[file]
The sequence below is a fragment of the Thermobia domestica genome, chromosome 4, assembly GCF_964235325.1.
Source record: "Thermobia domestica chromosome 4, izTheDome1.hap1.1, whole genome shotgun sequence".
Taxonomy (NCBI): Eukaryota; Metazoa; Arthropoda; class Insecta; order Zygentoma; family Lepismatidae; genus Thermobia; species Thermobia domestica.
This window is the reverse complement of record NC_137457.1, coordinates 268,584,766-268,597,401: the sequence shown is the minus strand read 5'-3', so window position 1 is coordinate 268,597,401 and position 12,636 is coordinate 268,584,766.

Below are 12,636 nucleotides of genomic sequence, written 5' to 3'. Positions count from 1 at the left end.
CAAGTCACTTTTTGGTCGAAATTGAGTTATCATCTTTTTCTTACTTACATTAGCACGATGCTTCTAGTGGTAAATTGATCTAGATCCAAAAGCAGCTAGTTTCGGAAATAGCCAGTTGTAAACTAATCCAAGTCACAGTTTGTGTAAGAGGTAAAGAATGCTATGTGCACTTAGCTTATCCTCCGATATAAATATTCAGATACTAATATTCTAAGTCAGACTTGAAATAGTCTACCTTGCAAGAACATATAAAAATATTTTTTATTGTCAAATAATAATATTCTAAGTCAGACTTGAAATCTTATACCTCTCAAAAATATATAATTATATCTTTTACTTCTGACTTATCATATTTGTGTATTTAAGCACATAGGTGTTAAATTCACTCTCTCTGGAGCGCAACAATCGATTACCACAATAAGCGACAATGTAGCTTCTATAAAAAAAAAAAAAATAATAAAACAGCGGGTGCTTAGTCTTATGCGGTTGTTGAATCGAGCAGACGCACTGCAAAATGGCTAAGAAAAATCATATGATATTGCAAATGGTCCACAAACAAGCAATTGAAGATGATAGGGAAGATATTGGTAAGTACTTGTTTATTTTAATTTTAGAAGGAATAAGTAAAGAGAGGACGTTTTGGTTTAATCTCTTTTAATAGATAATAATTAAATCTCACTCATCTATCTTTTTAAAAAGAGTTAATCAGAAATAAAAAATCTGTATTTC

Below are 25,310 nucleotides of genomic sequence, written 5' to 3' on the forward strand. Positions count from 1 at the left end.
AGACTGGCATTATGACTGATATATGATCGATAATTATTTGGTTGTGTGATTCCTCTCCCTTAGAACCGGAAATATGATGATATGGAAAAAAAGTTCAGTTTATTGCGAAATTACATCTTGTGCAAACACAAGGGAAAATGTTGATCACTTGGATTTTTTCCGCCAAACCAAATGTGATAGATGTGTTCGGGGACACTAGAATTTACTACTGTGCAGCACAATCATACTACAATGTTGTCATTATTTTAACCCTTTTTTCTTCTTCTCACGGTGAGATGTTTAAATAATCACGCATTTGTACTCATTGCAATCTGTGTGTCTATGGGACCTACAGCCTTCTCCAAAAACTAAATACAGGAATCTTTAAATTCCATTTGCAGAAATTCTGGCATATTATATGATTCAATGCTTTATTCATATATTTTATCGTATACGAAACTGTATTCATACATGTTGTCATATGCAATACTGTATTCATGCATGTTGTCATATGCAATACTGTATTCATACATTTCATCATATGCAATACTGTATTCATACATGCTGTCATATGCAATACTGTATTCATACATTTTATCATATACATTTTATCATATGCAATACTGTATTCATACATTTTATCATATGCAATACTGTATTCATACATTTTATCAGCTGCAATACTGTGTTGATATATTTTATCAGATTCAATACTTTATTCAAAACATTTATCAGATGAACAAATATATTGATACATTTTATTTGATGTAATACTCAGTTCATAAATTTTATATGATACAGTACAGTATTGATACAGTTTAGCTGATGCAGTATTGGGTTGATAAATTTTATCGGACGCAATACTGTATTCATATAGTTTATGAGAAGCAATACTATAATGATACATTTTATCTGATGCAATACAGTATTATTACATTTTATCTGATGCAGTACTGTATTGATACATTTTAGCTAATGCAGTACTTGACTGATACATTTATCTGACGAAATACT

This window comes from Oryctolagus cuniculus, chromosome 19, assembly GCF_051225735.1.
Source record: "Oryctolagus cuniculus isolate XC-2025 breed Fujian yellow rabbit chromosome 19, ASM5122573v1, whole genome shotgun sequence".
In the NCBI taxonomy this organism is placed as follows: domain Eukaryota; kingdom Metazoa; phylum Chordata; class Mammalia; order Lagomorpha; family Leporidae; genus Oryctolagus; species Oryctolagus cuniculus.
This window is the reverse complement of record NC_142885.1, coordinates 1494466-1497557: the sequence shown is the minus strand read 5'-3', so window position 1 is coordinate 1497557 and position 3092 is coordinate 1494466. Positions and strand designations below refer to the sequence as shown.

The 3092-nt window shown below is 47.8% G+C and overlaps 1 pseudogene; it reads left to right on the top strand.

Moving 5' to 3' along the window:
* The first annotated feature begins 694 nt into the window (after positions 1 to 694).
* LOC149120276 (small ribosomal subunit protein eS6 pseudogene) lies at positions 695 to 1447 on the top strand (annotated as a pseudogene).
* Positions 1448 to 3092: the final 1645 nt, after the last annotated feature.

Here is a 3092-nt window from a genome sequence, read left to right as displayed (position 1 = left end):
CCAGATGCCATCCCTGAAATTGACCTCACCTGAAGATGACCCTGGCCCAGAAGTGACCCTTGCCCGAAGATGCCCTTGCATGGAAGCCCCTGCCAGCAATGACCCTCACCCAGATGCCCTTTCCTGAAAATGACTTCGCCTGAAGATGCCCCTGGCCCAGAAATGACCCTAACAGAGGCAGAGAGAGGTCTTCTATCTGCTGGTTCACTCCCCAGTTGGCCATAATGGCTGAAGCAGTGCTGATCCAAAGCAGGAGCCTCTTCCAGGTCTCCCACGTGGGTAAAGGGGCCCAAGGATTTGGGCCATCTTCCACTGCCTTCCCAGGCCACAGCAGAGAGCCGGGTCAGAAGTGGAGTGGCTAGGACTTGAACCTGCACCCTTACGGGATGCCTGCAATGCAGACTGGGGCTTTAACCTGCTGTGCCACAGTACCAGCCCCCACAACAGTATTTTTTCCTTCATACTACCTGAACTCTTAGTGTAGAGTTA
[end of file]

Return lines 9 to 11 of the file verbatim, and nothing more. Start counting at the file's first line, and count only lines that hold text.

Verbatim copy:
This window comes from Oryctolagus cuniculus, chromosome 19, assembly GCF_051225735.1.
Source record: "Oryctolagus cuniculus isolate XC-2025 breed Fujian yellow rabbit chromosome 19, ASM5122573v1, whole genome shotgun sequence".
In the NCBI taxonomy this organism is placed as follows: domain Eukaryota; kingdom Metazoa; phylum Chordata; class Mammalia; order Lagomorpha; family Leporidae; genus Oryctolagus; species Oryctolagus cuniculus.